We're Running in the Rain

The weather in Greenwich has been putrid today-- gray skeys, heavy rain (on and off) and cold, so of course, my personal trainer and I went out for a run.

It should be said that I wasn't too thrilled with the idea. My personal trainer, on the other hand, was more than happy to head out as he was suitably equipped with an Incredibles rain poncho AND an umbrella-- making running in the wind a challenge. I was soaked, still sore from yesterday's hill work and not at all enthusiastic, but on we went anyway.

To make matters worse, I was having operational difficulties with the personal trainer's chariot. It was off kilter, so I had to keep both hands on the bar to keep it straight, which was a drag, because usually I only need one hand. This only added to my bad attitude.

However, we staggered through the required 20 minute run. According to my Nike training schedule, I should have been off today, but as I took off on Monday, I switched that run to today. It's days like these when you think you should get extra credit for the effort.

Tuesday, September 13, 2005

Frida Kahlo in London

My Personal Trainer and I headed out to the Tate Modern this morning to see the Frida Kahlo exhibit. (yes, yes, sports fans, this meant we missed our morning run).

The most interesting thing I took away from the exhibit was how the Cult of Personality was in force, even then. Kahlo, who married, divorced and married Diego Rivera, was known for her surrealist pictures, but also for her traditional Mexican dress. She always wore it, first to impress Rivera, but eventually I think it became part of her "thing" and people expected it of her.

You think of the 1940s and 1950s as being a more simple time, when artists were judged on merit alone, but my sense is that in her case, that just wasn't so. She was known as much for her marriage to Rivera and the drama associated with it, as for her art. Interestingly, they had two self portraits of Kahlo and Rivera side by side and when I compared them, it seemed to me that technically Rivera was a better artist. My friend Caroline, who was with me and is an artist herself, agreed.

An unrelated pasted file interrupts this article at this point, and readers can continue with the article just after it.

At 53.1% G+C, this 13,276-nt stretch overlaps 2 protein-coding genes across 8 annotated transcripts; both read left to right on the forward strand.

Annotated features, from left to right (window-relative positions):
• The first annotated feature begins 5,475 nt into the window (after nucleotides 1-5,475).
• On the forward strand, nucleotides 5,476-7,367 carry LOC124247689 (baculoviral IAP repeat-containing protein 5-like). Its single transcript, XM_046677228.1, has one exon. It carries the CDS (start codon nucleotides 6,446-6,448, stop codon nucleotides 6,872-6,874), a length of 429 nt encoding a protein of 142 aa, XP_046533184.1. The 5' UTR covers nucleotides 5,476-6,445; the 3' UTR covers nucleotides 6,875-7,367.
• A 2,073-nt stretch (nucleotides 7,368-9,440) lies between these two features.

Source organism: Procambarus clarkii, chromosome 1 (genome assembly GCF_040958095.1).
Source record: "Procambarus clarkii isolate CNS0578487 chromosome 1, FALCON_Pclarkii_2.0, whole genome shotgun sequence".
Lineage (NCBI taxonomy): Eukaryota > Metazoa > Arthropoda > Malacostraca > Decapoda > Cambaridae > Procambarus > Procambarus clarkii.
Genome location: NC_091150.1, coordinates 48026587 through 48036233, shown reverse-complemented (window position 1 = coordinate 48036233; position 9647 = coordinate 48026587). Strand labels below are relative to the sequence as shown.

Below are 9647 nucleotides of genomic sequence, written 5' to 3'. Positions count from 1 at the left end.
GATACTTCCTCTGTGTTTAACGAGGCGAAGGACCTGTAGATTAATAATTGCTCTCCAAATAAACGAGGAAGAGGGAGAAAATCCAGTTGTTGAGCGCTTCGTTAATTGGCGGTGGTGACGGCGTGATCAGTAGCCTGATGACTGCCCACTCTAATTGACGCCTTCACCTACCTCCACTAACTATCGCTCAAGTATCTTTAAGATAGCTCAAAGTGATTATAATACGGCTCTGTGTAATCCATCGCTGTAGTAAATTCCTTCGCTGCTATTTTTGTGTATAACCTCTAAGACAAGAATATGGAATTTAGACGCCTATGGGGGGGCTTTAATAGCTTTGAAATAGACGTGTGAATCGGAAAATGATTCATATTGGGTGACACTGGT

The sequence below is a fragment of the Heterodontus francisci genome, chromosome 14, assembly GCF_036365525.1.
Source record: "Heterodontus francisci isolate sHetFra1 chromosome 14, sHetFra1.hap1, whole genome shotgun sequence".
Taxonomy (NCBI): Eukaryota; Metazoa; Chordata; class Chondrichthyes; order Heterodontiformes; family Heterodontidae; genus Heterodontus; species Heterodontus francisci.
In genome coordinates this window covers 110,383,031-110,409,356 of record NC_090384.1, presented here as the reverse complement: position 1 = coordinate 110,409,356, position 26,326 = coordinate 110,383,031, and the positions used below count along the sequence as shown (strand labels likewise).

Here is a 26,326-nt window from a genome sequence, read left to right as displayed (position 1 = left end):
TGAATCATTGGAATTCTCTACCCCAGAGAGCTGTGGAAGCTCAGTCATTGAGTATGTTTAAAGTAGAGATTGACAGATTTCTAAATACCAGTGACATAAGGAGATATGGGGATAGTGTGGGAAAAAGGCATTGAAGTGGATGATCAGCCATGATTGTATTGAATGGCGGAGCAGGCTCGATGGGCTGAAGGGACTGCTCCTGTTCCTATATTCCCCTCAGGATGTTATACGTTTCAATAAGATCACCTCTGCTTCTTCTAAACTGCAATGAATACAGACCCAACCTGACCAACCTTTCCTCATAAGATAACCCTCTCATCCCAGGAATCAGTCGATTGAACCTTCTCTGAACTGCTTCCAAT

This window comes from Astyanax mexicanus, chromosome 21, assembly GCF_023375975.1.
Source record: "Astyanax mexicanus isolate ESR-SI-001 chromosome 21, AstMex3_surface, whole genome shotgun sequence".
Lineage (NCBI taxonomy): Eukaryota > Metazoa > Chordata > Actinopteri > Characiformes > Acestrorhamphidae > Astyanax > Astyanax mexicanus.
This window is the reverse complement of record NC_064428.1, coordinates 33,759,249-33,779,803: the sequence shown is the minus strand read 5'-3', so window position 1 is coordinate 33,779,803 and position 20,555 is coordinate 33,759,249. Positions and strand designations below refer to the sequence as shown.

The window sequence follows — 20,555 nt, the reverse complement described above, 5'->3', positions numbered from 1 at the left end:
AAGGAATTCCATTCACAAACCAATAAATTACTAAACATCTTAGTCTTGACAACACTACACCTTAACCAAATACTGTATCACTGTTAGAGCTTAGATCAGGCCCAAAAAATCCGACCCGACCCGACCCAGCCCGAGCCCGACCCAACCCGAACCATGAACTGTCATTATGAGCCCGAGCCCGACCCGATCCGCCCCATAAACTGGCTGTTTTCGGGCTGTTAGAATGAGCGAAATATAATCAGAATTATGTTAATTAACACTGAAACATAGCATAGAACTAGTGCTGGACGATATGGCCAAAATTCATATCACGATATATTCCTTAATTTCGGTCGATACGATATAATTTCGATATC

My Personal Trainer seemed to like the exhibit, for the most part, but near the end I had to feed him raisins to keep him quiet. I also found myself shamelessly asking him, in a Middle Class/ aspirational kind of way, what color this or that was. However, when there were other people standing near us, I stacked the deck in his favor because I only pointed to those things that were blue, which is what he thinks every color is these days. So the strangers think he's a genius, while I secretly know better.

The exhibit runs until October 9.

Monday, September 12, 2005

Milestone Moments

We achieved a couple of notable milestone moments this weekend with both Son No. 1 and Son No. 2.

First, Son No. 1, who is 5 11/12, has become quite a good speller. We know this because we were using the classical parental subterfuge of spelling out something so the children wouldn't know what we were talking about. My husband said to me, "You know, there's still some W-O-N-K-A B-A-R in the frig," when Son No. 1 pipes up, "There's a Wonka Bar in the frig? Great!"

So now it seems we're going to have to revert to using a foreign language. Bummer.

In other news, Son No. 2, now 2 1/4, seems to have made a successful move into a Big Boy Bed. We thought it was time to move him into the bottom bunk. After No. 1 had a sleepover using the bed on Saturday night, we moved No. 2 into it last night. He settled right down, and amazingly enough, did not use his new-found-freedom to play in his room for another hour. He even settled down for his nap today with no problem. Now time will tell is the successful transition was a fluke or a genuine success.

Well done to both!

More Running

I'm really getting back in the swing of things with my running. After much procrastinating-- and when I say much I mean it-- I finally got out yesterday at 4:30 p.m. While it is true that I should have been busy preparing Sunday dinner, I drafted my husband into the job so I could go out. I was impressed that I got out there at all, given that I like to get it over with first thing in the morning. But I knew that I wouldn't be running on Monday or Tuesday so I finally got it in gear and hit the road.